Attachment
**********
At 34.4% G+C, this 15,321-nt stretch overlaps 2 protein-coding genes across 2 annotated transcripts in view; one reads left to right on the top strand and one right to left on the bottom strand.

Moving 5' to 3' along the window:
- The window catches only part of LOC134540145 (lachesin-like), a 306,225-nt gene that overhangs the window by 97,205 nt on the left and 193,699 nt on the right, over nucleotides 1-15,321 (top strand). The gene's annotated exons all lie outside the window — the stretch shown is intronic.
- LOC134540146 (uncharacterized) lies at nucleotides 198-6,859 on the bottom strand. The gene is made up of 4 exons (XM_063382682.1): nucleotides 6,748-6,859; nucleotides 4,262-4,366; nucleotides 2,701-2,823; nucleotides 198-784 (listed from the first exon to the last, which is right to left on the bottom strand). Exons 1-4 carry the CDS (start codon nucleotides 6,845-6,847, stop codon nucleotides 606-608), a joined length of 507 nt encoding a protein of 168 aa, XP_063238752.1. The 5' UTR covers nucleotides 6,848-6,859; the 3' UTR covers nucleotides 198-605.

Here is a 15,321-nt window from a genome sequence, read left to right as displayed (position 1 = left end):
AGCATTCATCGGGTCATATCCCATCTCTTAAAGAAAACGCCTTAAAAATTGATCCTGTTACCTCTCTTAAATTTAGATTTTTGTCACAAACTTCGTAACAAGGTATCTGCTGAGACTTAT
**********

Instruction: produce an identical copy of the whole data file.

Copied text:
At 34.4% G+C, this 15,321-nt stretch overlaps 2 protein-coding genes across 2 annotated transcripts in view; one reads left to right on the top strand and one right to left on the bottom strand.

Moving 5' to 3' along the window:
- The window catches only part of LOC134540145 (lachesin-like), a 306,225-nt gene that overhangs the window by 97,205 nt on the left and 193,699 nt on the right, over nucleotides 1-15,321 (top strand). The gene's annotated exons all lie outside the window — the stretch shown is intronic.
- LOC134540146 (uncharacterized) lies at nucleotides 198-6,859 on the bottom strand. The gene is made up of 4 exons (XM_063382682.1): nucleotides 6,748-6,859; nucleotides 4,262-4,366; nucleotides 2,701-2,823; nucleotides 198-784 (listed from the first exon to the last, which is right to left on the bottom strand). Exons 1-4 carry the CDS (start codon nucleotides 6,845-6,847, stop codon nucleotides 606-608), a joined length of 507 nt encoding a protein of 168 aa, XP_063238752.1. The 5' UTR covers nucleotides 6,848-6,859; the 3' UTR covers nucleotides 198-605.

Here is a 15,321-nt window from a genome sequence, read left to right as displayed (position 1 = left end):
AGCATTCATCGGGTCATATCCCATCTCTTAAAGAAAACGCCTTAAAAATTGATCCTGTTACCTCTCTTAAATTTAGATTTTTGTCACAAACTTCGTAACAAGGTATCTGCTGAGACTTAT